That’s a little fleshy. Let's say he wants to become one with it, to be possessed by it. All in ways that would be immediately intelligible and quite obvious to someone painting the wall of a cave 40,000 years ago.

Baker tries to get closer to the Peregrine. He lets them get used to him. Since any wild Peregrine is a sensory sphere of Superman or Daredevil-esqe full-spectrum hyper-sensitivity attached to a killing algorithm that seems like it was developed by an evil AI from the future, attached to a thing that can fly, this is hard.

He gets closer, the bird backs away. It's like a romance. A comedic interlude sees him get too close by mistake. The hawk must have been dreaming and he takes a poor turn and they end up only a few feet from each other. The hawk nearly has a breakdown, almost unable to process the seismic closeness of the ape. Even Baker is upset. They are both embarrassed.

There are a few interludes like this, with various birds, they tend to freak out of they find Baker where he is not meant to be.

Baker traces the kills of the bird. He is close enough, soon enough, to feel the warmth of the blood from a kill. He says at one point that he could almost eat from a particular kill.

The kiss comes in the midst of apocalyptic winter.

The winter in the Essex marshlands in this book is close to Blood Meridian, or the Book of Revelations. Birds freeze in place. The poor dammed woodpigeons are highlighted on the white ground, the earth is turned into a perfect killing ground for hawks, all that carefully evolved camouflage made irrelevant.

A Heron freezes standing up. A Hummingbird dives for a target beneath clear ice and, unable to perceive it, bounces off in incomprehension. It survives but all it can do now is starve. All most birds can do is starve. Except for the predators. A manic owl pops out from a snowbound hedge and trips right up to Baker like an arctic explorer cracked from scurvy coming up to a Polar Bear.

This is all deeply enrapturing and a bit upsetting, Baker says the eye can love what the brain and heart can hate, but he makes us love it too, though we see it only with our minds.

Barker enters a barn and picks up a whole frozen owl from its rafters like a sculpture. A non-yet-dead bird bangs off the roof and falls into the snow outside. The Peregrine has not finished its kill.

Barker goes out into the snow and sees the prey with blood welling from its eyes. He finishes it off, as he does for several birds he finds too wounded to live. The Peregrine comes and feeds.

And that’s the kiss. That is as close as they get, in action and in meaning. Baker does get a little closer physically later in the book, but of course he can never get as close as he wants or needs to be. He cannot become. He has to cycle home at the end of the day.





A curious and almost unconnected element of my reading this book is that I could never get very far into it without thinking about Artificial, or Mechanical intelligence. The idea of the Peregrine in particular, and of the birds generally, being a kind of model for a non-human intelligence and awareness took deep hold of me.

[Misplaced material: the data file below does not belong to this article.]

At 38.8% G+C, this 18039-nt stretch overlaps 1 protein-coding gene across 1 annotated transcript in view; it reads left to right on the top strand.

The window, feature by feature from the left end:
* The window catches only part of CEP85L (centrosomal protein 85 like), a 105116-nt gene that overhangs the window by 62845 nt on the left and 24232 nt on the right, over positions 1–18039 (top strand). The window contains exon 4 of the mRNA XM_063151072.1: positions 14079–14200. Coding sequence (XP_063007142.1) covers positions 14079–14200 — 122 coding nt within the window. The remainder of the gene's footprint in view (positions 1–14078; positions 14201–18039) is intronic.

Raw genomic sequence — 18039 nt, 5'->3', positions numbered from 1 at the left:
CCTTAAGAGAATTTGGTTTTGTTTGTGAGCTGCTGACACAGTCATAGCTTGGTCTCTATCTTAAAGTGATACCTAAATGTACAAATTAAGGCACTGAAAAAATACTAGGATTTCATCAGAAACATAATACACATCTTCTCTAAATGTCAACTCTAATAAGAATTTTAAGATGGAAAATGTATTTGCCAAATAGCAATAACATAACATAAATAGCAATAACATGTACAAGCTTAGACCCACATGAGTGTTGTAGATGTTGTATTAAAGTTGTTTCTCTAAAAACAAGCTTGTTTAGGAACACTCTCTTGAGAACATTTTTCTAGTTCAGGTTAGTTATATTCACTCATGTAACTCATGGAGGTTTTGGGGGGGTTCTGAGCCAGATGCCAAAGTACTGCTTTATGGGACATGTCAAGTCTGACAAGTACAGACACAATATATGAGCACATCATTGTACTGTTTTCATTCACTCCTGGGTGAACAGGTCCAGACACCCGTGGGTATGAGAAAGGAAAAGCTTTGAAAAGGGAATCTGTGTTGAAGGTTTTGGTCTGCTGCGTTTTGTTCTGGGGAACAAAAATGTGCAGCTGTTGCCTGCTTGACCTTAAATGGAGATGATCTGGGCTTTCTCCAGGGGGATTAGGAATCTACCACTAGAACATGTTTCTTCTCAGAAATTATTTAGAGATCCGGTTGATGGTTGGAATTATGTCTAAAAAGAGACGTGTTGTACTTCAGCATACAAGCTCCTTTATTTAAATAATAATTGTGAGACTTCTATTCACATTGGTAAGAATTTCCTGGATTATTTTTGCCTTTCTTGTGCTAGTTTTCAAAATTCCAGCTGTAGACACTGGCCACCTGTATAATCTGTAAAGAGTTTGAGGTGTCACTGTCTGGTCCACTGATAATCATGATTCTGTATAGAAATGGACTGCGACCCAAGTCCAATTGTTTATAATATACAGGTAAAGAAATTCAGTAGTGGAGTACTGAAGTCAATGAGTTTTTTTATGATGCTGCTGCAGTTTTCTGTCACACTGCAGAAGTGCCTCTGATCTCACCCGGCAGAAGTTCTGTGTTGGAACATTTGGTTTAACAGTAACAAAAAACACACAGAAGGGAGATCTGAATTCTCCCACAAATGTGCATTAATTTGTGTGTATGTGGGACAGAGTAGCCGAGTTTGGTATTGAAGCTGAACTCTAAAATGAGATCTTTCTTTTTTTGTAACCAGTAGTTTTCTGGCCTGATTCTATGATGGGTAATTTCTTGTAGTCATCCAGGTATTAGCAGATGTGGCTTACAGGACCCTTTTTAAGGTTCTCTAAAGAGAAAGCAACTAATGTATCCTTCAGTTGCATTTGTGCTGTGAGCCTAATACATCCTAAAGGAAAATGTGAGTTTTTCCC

Why?

Well they fly around for a start, interacting with our world in ways that can be measured and predicted, but also having access to another dimension where they rule, and from which they can pop out at any time.

I think it was the mixture of deep beauty, post-human skill and superhuman awareness, deep sophistication across a very narrow, hyper, hyper-specialised field of experience, and a clear kind of awareness and personality of some kind, and an awareness of man in some way, combined with the fact that the Peregrine, and birds in general are just really fucking weird and stupid and don't know what's going on.

Crows do, but then Crows make me think of a General Intelligence. They make me think of us.

I doubt most birds would even recognise the concept of 'bird'. I strongly suspect that they have no understanding of what other birds are, or that other birds are a version of them.

In one captured moment a wading bird just walks right over another species of bird, like a big dumb dump truck, as if it isn't there.

And yet they communicate in this deeply woven web of movement and song. The birds always know when the Peregrine is about. They listen to each others songs. They are hugely aware but they do not understand. I mean they don't even understand like a dog understands.

That strange, glassy, smooth, frantic, manic, subtle, beautiful, somewhat alien mixture of awareness and situational competency far beyond human limits, combined with just being completely headfucked like a broken machine when something happens from OUTSIDE CONTEXT.

The algorithmic flocks of birds make me think of mathematics. I feel they are mathematical animals, and perhaps we are too, but they are just far enough away that we can feel the numbers in them.

Yet they live. Maybe in the same way that a genuinely thinking machine might live. Sensing, acting, understanding, with a personality and particularity all its own, and yet living tangentially to us.

I imagine mankind living like crafty crows in a world of metal birds. The idea of the Peregrine, in that world, is terrifying.

Reading about the Peregrine made me think about what it would be like to be hunted by something designed specifically to kill you, that was specifically more intelligent than you in regards to the patterns you would use to escape. Yet that did not comprehend you. I think about the Sparrowhawk in the woods, safe but not understanding it was safe.